Educational program aims at boosting US organic feed grain production, supporting producers

By Aerin Einstein-Curtis contact

- Last updated on GMT

US organic industry members seek to provide training, expand domestic production © GettyImages/OlenaMykhaylov
US organic industry members seek to provide training, expand domestic production © GettyImages/OlenaMykhaylov
Absent sufficient domestic production, the US organic feed industry relies heavily on imports - a situation causing some industry members to support expanding domestic production with educational outreach.

In an effort to develop production of organic feed grains in the US, there will be a new educational series for stakeholders including advisors, extension agents and producers, said Anders Gurda, interim facilitator and organizer with the Organic Agronomy Training Series (OATS).

“If all goes according to plan – there will be three, in-person, two-day training [sessions] throughout the Midwest going on this growing season,”​ he said. "The OATS program is being designed and delivered by a collaboration of industry, university, and non-profit stakeholders." 

The training programs seek to provide more information for farm advisors, he said. A goal is to help them support farmers transitioning to organic grain production or allow them to answer questions for producers who want to start the process.

“There is a significant shortage of technical service providers, and consultants and advisors who speak organic, or who understand what organic production is and what the transition process actually looks like, or what the certification process looks like,”​ he told FeedNavigator regarding some of the barriers to expanding organic grain production.

There is not a significant and established support network for organic grain producers, he said.

“A conventional farmer can have soil tests taken and then either the co-op or an advisor looks at the test and says, ‘Here’s what you apply’ … you don’t have to think too much about it, and you have a guide with you every step of the way.

“If they go organic, that rug is taken out from under them and they have to be the expert themselves," ​he added.

Interest in providing additional support for large-scale producers started several years ago, said Gurda. However, efforts to pull the OATS program together began in 2018.

OATS program overview

The training sessions seek to address both specific challenges for the area and more universal topics for organic producers, said Gurda.

They will be open to anyone interested in attending, he said. However, the priority will be to encourage crop advisors, extension agents, conservation agents, farmers who also may be doing consultant work and other technical service advisors.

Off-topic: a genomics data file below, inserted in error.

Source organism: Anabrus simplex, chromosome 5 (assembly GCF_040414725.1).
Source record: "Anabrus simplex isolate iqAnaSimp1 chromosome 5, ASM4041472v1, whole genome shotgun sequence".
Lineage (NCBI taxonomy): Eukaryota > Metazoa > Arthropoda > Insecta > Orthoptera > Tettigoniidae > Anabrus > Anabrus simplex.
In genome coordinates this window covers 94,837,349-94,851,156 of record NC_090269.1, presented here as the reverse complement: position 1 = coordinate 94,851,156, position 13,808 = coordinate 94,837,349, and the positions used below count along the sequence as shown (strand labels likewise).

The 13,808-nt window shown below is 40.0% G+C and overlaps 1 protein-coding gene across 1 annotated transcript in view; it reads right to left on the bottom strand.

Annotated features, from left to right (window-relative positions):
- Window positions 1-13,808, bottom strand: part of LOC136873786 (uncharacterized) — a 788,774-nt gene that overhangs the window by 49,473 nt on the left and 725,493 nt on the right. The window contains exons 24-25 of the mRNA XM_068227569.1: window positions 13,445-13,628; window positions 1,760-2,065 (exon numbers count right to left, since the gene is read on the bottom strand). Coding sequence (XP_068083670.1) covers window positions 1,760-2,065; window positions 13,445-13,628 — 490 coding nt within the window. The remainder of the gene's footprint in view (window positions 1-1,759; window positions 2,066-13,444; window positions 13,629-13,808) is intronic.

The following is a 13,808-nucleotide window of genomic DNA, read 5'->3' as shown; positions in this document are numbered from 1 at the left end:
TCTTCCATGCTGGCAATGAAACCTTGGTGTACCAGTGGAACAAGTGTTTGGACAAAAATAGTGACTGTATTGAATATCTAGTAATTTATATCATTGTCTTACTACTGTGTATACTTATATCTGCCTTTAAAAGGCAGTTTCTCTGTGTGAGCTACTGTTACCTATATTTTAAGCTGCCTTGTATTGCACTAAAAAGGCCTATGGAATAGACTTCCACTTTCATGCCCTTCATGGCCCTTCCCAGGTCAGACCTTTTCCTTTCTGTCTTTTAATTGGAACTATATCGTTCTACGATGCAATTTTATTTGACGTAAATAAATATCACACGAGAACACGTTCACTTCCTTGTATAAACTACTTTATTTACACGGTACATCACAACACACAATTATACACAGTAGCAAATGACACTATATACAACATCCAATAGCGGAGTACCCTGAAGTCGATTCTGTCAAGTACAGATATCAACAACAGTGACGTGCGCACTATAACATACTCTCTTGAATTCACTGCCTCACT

“We’re trying to educate those who are the big influencers and change the way that organic is seen,”​ he said. “So people aren’t just knee-jerk negatively reacting to something they maybe don’t fully understand through no fault of their own.”

The curriculum includes information on regional production practices, said Gurda. However, it also will cover the certification process, how to prepare for annual inspections, along with the financial side of organic production, use of rotations, weed and pest management and market development.

Establishing training courses to support grain and oilseed producers made sense because of the “the landmass share”​ and because those producers would already be used to working with advisors, he added.

Additionally, the need for more organic feed grains played a role in the decision, said Gurda.

“There’s a large opportunity for the American farmer to fill that demand and access those markets. They need support and [they need]  encouragement, to look at organic as a real option,”​ he said.

Organic feed needs and production

Although the production of organic feed crops has been expanding in the US in recent years, the rate of adoption of organic production practices has been somewhat slow, said the US Department of Agriculture’s (USDA) Economic Research Service (ERS).

The level of organic feed grain imports into the US, however, has been increasing. 

In 2015, imports​ of organic corn increased by 216%, while imports of organic soybeans grew by 30%, the USDA reported.

In 2016, about 0.3% or 533,000 acres of the acres planted in corn and soybeans were certified as organic, said the USDA.

However, about 3% of dairy production and 5% of layer hens were raised organically the same year.

Total acres​ of organic corn in the US increased 2% from 2015 to 2016, the department said.

However, demand continues to outpace domestic supply – in 2016, domestic production of organic corn was worth about $170m while imports were $160m.

Sales of organic products​ also have been increasing, although sales of organic eggs and dairy slowed somewhat in 2017, the Organic Trade Association said.

Overall, sales of organic dairy products and eggs increased by 0.9%.  

For more information about the OAT training series contact 

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